It’s not the press’ fault if nearly all of the actions of the president’s administration are unpopular with the public. It’s the job of journalists to accurately report on what happens, good or bad.

But the White House claims that the press fabricates stories because they are unfavorable to them.

“The media is willing to run with unnamed sources [and] apparently false leaked documents to create stories,” White House Chief of Staff Reince Priebus said on Fox News Sunday, Feb. 19. “I mean, we deal with one after the next. I think that the media should stop with this unnamed source stuff.”

Real newsrooms don’t fabricate sources or data to create stories. That’s the job of satire sites such as The Onion or The Borowitz Report.

Real editors send their staffs out to the streets and to meetings to find the stories that keep us informed. They search through documents to find evidence others try to hide.

Unnamed sources are important to journalists because they provide information that may not be obtained otherwise. Journalists only use unnamed sources when it is necessary, and sources become unnamed only when they fear for their own wellbeing.

A trust-bond is formed between the source and the reporter – one any ethical journalist is willing to face the law for, before breaking. This anonymity encourages some to speak up.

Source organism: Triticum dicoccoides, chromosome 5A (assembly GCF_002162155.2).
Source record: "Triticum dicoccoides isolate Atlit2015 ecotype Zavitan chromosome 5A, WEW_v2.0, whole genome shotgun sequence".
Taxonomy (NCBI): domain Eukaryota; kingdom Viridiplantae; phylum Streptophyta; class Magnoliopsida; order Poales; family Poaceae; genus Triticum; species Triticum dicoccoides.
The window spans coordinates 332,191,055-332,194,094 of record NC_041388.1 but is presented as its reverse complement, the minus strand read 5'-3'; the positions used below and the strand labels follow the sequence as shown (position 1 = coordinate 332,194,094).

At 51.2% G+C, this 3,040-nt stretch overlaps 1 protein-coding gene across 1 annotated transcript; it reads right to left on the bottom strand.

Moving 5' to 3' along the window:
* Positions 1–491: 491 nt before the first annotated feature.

Accuracy in newsgathering is of the utmost importance. Editors know a single error in reporting can undo years of hard work and call into question a newsroom’s credibility. Errors show a lack of ethics and professionalism.

But even with all of the information available, reporting may seem biased. After all, there are multiple sides to every story.

“Enemies of the people, being people, have biases,” Wilson wrote. “They try not to let the biases show in their work, but sometimes it happens.”

It’s the responsibility of the journalist to leave those biases behind and report impartially. To prevent bias, journalists rely on experts to help tell stories and explain topics. They use data and official documents to illustrate and prove their points. They get multiple sides of the story to offer fair coverage.

The real enemy of the American people is the rhetoric our president used to sway the election in his favor. The anger, the fear, the hate – it’s these dormant feelings among so many Americans that were awakened and now threaten to consume the country.

Add to that a disregard for truth, neglect of basic fact checking and reverence to chronic exaggeration the White House has shown since Jan. 20. This administration is one that fabricates reality – invents massacres, hallucinates terrorist attacks – without realizing the accessibility of information people have today.

It’s time the president learns to acknowledge both sides of every story. The president and his staff must know that the free press will not surrender. The free press will resist the oppression of this regime. In its search for truth, the press will take this chance, and the next, until it wins or all of the chances are spent.